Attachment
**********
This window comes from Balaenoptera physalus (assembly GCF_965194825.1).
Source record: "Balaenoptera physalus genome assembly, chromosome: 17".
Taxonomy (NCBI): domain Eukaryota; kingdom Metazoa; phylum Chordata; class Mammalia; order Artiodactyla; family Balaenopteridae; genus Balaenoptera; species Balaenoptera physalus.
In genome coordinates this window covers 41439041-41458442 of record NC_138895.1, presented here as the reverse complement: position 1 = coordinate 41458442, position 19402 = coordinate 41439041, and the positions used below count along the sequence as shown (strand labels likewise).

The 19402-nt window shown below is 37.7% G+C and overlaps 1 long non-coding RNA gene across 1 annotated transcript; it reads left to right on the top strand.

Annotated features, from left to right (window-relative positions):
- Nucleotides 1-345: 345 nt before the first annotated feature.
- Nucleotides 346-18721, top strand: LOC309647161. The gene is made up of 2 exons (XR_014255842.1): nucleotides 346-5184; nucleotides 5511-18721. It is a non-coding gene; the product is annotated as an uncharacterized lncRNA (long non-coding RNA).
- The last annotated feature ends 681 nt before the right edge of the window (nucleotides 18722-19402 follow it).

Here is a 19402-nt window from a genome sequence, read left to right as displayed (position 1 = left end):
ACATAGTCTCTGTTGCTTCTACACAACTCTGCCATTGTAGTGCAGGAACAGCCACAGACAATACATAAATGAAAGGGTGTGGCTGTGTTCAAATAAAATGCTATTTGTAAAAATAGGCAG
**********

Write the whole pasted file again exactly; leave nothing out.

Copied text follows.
This window comes from Balaenoptera physalus (assembly GCF_965194825.1).
Source record: "Balaenoptera physalus genome assembly, chromosome: 17".
Taxonomy (NCBI): domain Eukaryota; kingdom Metazoa; phylum Chordata; class Mammalia; order Artiodactyla; family Balaenopteridae; genus Balaenoptera; species Balaenoptera physalus.
In genome coordinates this window covers 41439041-41458442 of record NC_138895.1, presented here as the reverse complement: position 1 = coordinate 41458442, position 19402 = coordinate 41439041, and the positions used below count along the sequence as shown (strand labels likewise).

The 19402-nt window shown below is 37.7% G+C and overlaps 1 long non-coding RNA gene across 1 annotated transcript; it reads left to right on the top strand.

Annotated features, from left to right (window-relative positions):
- Nucleotides 1-345: 345 nt before the first annotated feature.
- Nucleotides 346-18721, top strand: LOC309647161. The gene is made up of 2 exons (XR_014255842.1): nucleotides 346-5184; nucleotides 5511-18721. It is a non-coding gene; the product is annotated as an uncharacterized lncRNA (long non-coding RNA).
- The last annotated feature ends 681 nt before the right edge of the window (nucleotides 18722-19402 follow it).

Here is a 19402-nt window from a genome sequence, read left to right as displayed (position 1 = left end):
ACATAGTCTCTGTTGCTTCTACACAACTCTGCCATTGTAGTGCAGGAACAGCCACAGACAATACATAAATGAAAGGGTGTGGCTGTGTTCAAATAAAATGCTATTTGTAAAAATAGGCAG